Karabakh Keen to Attract Visitors
Tourism seems one of the less obvious industries to take off in an unrecognised territory like Nagorny Karabakh, but the authorities there are keen to encourage visitors.
Officials in Karabakh say the number of visitors rose by 30 per cent in the first nine months of 2010 compared with the same period the previous year, although the increase only brought the total to 8,000.
Since a separatist war against Azerbaijani forces ended in a ceasefire in 1994, the Armenians of Karabakh have run their own affairs and claim independent status. This has not been recognised by the international community, which upholds Azerbaijan’s assertion of sovereignty over the region.
Sergei Shahverdyan, head of the Karabakh government department for tourism, says travellers are undeterred.
“Our unrecognised status is not harming the development of tourism,” he said.
Shahverdyan said tourist agencies in Karabakh had found private tour operators abroad willing to work with them.
“For many years Azerbaijan tried to interfere with this cooperation, sending protest notes to the organisers of international tourism fairs to block the participation of delegations from Karabakh, and sometimes they were successful. The problem was resolved some years ago, and we’re no longer experiencing these difficulties,” he said.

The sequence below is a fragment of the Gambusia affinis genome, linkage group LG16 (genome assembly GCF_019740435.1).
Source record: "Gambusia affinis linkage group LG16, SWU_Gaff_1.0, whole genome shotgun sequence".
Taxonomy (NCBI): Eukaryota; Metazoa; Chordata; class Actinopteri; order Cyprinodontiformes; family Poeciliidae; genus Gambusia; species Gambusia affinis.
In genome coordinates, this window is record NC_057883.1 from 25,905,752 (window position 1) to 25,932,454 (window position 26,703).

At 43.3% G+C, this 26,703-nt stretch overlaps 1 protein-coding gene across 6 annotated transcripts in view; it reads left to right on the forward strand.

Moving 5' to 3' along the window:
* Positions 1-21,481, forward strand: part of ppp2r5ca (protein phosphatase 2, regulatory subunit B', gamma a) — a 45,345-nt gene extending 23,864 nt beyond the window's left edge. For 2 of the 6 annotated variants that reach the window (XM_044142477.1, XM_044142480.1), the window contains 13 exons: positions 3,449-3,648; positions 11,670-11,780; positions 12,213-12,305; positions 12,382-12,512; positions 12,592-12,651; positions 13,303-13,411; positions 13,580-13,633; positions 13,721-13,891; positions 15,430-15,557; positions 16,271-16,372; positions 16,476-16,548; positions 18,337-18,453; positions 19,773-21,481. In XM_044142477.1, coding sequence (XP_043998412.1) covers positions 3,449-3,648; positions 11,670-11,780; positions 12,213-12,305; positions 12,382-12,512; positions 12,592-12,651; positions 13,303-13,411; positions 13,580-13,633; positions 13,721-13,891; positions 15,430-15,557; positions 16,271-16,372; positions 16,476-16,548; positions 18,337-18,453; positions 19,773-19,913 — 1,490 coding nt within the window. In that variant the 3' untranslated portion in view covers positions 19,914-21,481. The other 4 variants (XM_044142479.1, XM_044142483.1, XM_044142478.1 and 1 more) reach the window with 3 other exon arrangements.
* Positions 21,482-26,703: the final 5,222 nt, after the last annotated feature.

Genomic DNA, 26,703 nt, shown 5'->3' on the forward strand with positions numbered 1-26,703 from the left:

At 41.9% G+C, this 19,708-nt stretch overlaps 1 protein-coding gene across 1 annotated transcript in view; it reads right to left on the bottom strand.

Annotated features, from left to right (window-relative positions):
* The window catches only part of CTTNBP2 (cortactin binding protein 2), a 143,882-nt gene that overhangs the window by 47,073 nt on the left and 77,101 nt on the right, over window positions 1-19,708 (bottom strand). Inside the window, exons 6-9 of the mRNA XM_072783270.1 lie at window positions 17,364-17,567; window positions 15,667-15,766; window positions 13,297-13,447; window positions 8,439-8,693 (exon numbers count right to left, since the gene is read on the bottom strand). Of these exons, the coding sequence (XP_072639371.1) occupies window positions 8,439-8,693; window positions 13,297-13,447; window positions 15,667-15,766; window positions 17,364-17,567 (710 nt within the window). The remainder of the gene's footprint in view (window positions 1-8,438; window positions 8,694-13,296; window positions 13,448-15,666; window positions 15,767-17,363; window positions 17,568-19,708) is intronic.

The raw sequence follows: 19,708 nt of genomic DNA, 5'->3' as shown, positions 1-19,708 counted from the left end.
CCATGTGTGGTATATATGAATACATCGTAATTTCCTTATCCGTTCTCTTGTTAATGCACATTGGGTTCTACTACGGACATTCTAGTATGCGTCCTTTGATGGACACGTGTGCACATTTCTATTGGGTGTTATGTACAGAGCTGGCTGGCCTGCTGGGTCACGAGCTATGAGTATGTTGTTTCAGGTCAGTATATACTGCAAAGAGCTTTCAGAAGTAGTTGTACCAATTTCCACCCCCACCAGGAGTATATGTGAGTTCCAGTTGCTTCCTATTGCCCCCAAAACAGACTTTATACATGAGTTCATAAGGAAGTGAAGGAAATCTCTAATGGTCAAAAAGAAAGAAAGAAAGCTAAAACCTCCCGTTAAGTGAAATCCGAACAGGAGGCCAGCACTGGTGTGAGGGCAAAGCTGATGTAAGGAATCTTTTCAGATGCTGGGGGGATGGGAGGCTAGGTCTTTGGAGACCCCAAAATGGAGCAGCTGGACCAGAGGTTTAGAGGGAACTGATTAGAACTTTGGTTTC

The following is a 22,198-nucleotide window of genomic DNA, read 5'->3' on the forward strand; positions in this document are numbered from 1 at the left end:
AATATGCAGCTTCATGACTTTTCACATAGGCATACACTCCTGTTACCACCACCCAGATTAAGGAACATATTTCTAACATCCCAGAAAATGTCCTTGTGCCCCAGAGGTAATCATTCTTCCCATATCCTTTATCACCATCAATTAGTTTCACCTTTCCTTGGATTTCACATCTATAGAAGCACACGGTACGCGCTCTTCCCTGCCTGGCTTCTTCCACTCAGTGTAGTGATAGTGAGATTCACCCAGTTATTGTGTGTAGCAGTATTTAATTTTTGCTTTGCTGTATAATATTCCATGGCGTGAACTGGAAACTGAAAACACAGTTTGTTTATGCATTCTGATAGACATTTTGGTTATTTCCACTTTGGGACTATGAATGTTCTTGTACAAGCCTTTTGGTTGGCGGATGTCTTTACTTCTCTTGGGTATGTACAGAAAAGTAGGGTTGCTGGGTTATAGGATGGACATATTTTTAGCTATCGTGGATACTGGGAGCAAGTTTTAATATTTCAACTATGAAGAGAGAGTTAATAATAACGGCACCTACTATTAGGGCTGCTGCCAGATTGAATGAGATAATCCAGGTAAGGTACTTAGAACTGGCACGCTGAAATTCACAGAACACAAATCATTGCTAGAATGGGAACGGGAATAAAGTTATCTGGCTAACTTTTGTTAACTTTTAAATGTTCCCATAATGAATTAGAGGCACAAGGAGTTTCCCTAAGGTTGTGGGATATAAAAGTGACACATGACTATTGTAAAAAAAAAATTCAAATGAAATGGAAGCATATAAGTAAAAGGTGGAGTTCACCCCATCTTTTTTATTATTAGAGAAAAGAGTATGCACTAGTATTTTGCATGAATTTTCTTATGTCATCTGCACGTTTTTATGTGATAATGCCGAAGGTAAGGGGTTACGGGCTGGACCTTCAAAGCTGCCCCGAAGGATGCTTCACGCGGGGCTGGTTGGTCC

Popular visitor attractions include the 13th century Christian monastery at Gandzasar, and older ones at Amaras and Dadivank, as well as the archaeological remains of the city of Tigranakert.
Karabakh has a dozen hotels, and some villages have set aside rural houses to let out.
Tour operators say they could attract far more visitors, but as Arous Adamyan, director of the Varanda travel firm, pointed out, poor infrastructure makes it a hard sell.
“The dirt and mess around some attractions may also could give tourists an unfortunate impression,” he added.
Years of isolation and lack of international recognition means Karabakh has been slow to recover from the war damage of the early 1990s. Potential investors are scared off by the commercial risks and by the hostility of Azerbaijan’s government.
The government has limited funds to spend on tourism, and spending this year will be much the same as in 2010, at around 1.3 million US dollars.
As things stand, Shahverdyan acknowledges that the state of the tourist infrastructure is a constraint on visitor numbers.
For some hardy travelers, however, it is the recent war and Karabakh’s indeterminate status that are a draw.
“The day after I arrived in Armenia, I came to Karabakh so that I could see with my own eyes how people have lived since the war, what they think about resolving the conflict, how the country is developing,” a 35-year-old French tourist said.
He was willing to give only his first name, Yves, as he is hoping to visit the Azerbaijani capital Baku at a later date when he gets a new passport and can avoid awkward questions about having a Karabakh visa stamp.
Jenny, a 27-year-old American, came to Karabakh at the suggestion of friends in Armenia.
“I was interested to see what conditions I would find in a country which is described variously on the internet,” she said. “Of course you can’t compare the quality of the service here with what we’re used to… but it’s obvious people are doing all they can to receive tourists and serve them well.”
Anahit Danielyan is a correspondent for the Armedia news agency.